Goodman SI, Frerman FE. Organic acidemias due to defects in lysine oxidation: 2-ketoadipic acidemia and glutaric acidemia. In: Scriver CR, Beaudet AL, Sly WS, et al. Eds. The Metabolic Molecular Basis of Inherited Disease. 7th ed. McGraw-Hill Companies. New York, NY; 1995:1451-60.
Bahr O, Mader I, Zschocke J, et al. Adult onset glutaric aciduria type I presenting with leukoencephalopathy. Neurology. 2002;59:1802-04.
Kolker S, Ramaekers VT, Zschocke J, et al. Acute encephalopathy despite early therapy in a patient with homozygosity for E365K in the glutaryl-coenzyme A dehydrogenase gene. J Pediatr 2001;138:277-79.
Zafeiriou DI, Zschocke J, Augustidou-Savvopoulou P, et al. Atypical and variable clinical presentation of glutaric aciduria type I. Neuropediatrics. 2000;31:303-06.
Kafil-Hussain NA, Monavari A, Bowell R, et al. Ocular findings in glutaric aciduria type I. J Pediatr Ophthalmol Strabismus. 2000;37:289-93.
Busquets C, Coll MJ, Merinero B, et al. Prenatal molecular diagnosis of glutaric aciduria type I by direct mutation analysis. Prenat Diagn. 2000;20:761-64.
Baric I, Wagner L, Feyh P, et al. Sensitivity and specificity of free and total glutaric acid and 3-hydroxyglutaric acid measurements by stable isotope-dilution assays for the diagnosis of glutaric aciduria type I. J Inherit Metab Dis. 1999;22:867-81.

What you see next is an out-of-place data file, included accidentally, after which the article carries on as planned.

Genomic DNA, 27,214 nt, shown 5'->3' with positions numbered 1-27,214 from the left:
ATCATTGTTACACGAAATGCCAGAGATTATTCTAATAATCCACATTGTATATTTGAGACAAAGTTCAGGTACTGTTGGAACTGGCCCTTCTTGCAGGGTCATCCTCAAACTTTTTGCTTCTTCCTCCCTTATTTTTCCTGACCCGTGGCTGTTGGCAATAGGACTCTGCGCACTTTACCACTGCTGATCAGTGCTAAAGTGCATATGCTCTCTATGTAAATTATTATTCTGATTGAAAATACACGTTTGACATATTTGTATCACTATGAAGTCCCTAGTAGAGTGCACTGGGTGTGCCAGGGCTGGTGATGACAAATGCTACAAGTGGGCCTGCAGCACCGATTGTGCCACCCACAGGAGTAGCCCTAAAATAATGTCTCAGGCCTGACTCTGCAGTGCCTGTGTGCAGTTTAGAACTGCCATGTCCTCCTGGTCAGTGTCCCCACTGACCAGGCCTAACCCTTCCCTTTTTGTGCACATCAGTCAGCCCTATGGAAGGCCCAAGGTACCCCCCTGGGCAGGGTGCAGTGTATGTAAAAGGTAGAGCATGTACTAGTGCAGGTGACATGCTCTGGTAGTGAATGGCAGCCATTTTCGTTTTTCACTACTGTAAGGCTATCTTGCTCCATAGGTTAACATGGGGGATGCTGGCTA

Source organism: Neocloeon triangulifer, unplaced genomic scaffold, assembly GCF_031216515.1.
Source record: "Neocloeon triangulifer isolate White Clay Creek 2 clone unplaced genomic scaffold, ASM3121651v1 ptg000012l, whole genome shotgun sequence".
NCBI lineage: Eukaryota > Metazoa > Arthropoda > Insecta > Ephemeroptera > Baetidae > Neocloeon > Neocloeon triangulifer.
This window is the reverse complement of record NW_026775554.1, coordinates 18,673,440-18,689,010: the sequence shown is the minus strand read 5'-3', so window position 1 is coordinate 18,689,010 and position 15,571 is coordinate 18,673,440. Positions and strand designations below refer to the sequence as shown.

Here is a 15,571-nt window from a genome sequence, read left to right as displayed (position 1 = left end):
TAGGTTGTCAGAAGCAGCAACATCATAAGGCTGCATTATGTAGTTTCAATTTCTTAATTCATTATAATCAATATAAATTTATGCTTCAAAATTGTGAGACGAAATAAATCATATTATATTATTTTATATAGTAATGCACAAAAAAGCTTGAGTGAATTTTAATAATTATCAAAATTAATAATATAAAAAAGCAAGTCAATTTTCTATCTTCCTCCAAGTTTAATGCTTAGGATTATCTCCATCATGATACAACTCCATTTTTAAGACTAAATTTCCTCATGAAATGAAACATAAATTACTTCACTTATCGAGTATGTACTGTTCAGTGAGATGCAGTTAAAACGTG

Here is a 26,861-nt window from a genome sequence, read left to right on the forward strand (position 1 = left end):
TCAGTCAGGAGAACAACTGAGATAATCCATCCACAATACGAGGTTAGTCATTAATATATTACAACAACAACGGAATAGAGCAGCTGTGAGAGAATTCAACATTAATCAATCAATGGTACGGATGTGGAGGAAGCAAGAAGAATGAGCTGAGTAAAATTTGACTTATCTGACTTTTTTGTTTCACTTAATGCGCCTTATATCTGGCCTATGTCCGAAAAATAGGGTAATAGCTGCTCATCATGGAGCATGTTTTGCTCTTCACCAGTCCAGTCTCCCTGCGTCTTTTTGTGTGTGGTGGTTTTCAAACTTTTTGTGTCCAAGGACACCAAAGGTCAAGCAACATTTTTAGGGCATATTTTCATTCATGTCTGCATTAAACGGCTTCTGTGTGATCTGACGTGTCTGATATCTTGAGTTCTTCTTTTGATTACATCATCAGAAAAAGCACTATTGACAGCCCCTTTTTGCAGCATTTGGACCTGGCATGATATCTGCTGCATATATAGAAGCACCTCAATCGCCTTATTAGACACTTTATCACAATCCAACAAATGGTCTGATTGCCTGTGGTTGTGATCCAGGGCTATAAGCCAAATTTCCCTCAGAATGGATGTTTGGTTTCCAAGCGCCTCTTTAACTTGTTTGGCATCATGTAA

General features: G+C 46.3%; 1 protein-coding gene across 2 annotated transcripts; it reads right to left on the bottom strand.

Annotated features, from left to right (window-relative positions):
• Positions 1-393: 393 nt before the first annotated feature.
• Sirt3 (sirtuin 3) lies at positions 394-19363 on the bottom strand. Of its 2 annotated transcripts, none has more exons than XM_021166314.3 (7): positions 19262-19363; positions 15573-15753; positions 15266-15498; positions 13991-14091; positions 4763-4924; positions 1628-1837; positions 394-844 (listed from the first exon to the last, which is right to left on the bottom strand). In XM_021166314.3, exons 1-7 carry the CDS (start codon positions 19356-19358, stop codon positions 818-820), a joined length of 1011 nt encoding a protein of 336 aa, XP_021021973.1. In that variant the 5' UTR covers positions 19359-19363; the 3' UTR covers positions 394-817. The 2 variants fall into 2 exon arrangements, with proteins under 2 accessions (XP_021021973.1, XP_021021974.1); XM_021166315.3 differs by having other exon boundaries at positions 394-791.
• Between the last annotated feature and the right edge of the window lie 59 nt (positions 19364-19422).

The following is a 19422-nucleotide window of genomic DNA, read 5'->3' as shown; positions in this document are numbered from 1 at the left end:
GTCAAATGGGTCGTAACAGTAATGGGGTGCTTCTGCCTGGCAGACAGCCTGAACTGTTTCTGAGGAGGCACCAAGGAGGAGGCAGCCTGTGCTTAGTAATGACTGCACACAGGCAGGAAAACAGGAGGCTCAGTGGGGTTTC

Naylor EW, Chace DH. Automated tandem mass spectrometry for mass newborn screening for disorders in fatty acid, organic acid, and amino acid metabolism. J Child Neurol. 1999;14 Suppl 1:S4-8.
Hoffmann GF, Szchocke J. Glutaric aciduria type I: from clinical, biochemical and molecular diversity successful therapy. J Inherit Metab Dis. 1999;22:381-91.
FROM THE INTERNET
Cincinnati Children’s Hospital Medical Center. Professional’s Toolkit. Clinical, Radiological, Pathological and Ocular findings in Glutaric Aciduria Type 1. nd. 13pp.
McKusick VA, ed. Online Mendelian Inheritance in Man (OMIM). The Johns Hopkins University. Glutaric Acidemia I. Entry Number; 231670: Last Edit Date; 1/22/2003.
Save Babies Through Screening. Glutaric acidemia Type I (GA-I). Last updated on 4/18/03. 2pp.
Glutaric Aciduria. nd. 2pp.